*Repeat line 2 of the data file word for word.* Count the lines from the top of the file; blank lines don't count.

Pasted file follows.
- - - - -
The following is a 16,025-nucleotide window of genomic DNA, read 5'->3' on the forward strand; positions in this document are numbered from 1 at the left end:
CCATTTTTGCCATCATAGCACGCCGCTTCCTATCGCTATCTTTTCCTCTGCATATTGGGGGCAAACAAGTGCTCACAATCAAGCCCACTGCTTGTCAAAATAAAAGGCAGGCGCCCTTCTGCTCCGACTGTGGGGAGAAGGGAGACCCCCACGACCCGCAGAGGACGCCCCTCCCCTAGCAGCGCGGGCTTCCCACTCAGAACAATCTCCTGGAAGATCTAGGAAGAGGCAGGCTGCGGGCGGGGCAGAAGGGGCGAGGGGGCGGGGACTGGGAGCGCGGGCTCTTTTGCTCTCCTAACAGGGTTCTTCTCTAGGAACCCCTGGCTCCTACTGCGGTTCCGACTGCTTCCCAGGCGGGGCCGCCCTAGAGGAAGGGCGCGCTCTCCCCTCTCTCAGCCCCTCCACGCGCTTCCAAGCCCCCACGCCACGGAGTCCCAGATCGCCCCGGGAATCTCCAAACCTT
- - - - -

CCATTTTTGCCATCATAGCACGCCGCTTCCTATCGCTATCTTTTCCTCTGCATATTGGGGGCAAACAAGTGCTCACAATCAAGCCCACTGCTTGTCAAAATAAAAGGCAGGCGCCCTTCTGCTCCGACTGTGGGGAGAAGGGAGACCCCCACGACCCGCAGAGGACGCCCCTCCCCTAGCAGCGCGGGCTTCCCACTCAGAACAATCTCCTGGAAGATCTAGGAAGAGGCAGGCTGCGGGCGGGGCAGAAGGGGCGAGGGGGCGGGGACTGGGAGCGCGGGCTCTTTTGCTCTCCTAACAGGGTTCTTCTCTAGGAACCCCTGGCTCCTACTGCGGTTCCGACTGCTTCCCAGGCGGGGCCGCCCTAGAGGAAGGGCGCGCTCTCCCCTCTCTCAGCCCCTCCACGCGCTTCCAAGCCCCCACGCCACGGAGTCCCAGATCGCCCCGGGAATCTCCAAACCTT